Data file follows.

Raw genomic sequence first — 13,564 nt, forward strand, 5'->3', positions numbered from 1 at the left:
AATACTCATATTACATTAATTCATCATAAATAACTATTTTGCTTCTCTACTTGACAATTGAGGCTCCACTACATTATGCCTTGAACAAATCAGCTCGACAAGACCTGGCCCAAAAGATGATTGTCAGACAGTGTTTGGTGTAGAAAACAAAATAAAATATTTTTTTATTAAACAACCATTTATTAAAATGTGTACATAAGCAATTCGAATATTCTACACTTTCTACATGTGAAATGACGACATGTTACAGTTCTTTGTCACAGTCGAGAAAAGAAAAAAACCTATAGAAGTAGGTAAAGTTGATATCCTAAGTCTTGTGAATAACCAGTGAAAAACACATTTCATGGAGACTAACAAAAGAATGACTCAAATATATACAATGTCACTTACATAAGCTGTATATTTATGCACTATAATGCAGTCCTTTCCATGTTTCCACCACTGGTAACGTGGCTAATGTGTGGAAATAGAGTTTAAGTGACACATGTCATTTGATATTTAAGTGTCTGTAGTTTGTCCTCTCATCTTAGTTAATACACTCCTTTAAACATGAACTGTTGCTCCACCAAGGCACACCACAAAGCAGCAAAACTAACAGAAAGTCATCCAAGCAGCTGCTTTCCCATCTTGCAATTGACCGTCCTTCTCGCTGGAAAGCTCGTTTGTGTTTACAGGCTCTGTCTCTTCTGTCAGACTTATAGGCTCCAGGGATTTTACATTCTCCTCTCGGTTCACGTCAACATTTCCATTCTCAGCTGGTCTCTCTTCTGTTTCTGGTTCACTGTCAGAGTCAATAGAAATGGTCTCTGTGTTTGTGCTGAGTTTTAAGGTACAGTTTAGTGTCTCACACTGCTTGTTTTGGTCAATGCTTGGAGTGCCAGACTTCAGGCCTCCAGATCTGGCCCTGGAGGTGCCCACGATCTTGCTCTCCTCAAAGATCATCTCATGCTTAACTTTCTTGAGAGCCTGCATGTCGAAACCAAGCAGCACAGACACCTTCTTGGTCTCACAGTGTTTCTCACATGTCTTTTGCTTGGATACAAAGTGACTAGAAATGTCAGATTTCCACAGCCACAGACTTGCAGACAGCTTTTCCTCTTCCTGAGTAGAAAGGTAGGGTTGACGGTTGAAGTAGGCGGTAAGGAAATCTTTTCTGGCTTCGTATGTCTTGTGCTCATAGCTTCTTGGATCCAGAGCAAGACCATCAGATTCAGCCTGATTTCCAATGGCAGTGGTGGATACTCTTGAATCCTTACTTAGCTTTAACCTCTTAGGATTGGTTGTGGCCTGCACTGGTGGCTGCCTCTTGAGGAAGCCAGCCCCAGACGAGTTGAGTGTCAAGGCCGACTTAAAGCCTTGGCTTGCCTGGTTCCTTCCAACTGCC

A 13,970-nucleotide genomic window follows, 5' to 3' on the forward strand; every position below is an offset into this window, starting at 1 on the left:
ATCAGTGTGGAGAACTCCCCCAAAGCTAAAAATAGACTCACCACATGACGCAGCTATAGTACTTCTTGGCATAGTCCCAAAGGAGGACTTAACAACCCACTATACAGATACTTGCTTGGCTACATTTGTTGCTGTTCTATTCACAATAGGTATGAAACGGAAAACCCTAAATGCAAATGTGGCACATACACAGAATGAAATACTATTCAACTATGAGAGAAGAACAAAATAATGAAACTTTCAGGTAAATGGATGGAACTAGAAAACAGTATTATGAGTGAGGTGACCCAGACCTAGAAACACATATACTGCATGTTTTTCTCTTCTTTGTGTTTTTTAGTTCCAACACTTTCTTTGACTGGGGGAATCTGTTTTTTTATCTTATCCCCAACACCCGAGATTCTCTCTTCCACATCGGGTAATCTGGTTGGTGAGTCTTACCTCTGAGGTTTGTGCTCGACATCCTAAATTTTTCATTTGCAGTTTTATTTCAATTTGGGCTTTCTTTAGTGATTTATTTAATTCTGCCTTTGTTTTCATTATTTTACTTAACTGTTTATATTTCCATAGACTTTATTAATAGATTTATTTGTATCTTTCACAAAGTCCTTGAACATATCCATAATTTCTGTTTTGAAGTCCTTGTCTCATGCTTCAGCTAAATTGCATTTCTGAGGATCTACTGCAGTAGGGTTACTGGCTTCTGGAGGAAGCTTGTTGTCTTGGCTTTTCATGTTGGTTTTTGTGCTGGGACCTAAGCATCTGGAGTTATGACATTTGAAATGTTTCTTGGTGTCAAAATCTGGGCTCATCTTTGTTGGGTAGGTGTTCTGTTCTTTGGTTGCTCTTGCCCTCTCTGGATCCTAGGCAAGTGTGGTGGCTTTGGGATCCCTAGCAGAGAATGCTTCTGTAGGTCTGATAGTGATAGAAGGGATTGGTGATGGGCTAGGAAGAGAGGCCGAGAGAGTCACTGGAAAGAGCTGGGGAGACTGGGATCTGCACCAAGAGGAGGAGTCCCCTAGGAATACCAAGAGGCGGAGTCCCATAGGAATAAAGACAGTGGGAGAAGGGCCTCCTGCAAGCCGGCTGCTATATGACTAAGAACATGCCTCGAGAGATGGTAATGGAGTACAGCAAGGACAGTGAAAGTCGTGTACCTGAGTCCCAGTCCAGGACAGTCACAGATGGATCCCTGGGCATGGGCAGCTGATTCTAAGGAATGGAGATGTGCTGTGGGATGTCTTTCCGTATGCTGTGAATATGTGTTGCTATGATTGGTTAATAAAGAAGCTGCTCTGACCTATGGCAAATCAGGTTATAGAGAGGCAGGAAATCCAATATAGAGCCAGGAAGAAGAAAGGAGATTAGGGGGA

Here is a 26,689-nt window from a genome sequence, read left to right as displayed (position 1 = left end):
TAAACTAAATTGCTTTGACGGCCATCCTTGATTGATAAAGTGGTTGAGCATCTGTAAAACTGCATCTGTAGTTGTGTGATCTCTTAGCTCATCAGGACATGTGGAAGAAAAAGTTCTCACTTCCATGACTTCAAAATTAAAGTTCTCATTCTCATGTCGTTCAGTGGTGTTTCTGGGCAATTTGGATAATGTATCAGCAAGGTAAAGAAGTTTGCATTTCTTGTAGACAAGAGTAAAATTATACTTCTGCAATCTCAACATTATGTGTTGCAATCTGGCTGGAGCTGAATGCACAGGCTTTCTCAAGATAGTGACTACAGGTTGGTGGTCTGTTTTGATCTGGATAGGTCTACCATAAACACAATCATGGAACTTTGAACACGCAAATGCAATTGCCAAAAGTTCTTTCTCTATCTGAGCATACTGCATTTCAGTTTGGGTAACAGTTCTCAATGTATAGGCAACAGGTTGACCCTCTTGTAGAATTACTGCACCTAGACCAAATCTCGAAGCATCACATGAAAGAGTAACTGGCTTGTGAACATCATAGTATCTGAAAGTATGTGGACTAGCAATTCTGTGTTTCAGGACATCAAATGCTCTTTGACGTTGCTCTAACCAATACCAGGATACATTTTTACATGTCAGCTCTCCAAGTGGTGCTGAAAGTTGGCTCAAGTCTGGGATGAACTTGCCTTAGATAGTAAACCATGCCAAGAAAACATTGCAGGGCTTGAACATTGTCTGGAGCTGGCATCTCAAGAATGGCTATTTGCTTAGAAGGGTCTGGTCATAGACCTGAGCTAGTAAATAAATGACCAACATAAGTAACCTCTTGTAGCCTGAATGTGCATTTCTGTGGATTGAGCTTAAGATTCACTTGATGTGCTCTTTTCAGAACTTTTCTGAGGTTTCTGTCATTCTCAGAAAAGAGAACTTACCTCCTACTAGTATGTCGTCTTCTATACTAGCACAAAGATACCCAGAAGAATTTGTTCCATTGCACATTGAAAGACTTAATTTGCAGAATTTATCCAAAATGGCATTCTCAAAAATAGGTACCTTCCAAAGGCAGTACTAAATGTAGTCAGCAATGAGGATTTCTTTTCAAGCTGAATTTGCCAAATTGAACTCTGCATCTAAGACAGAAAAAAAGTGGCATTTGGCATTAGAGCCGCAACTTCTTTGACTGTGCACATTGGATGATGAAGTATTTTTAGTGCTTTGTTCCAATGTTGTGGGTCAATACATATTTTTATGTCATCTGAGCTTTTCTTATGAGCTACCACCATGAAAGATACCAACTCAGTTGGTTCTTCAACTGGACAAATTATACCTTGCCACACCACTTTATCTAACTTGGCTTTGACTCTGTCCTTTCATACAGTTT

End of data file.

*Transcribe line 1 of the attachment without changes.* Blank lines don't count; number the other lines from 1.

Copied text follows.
Raw genomic sequence first — 13,564 nt, forward strand, 5'->3', positions numbered from 1 at the left: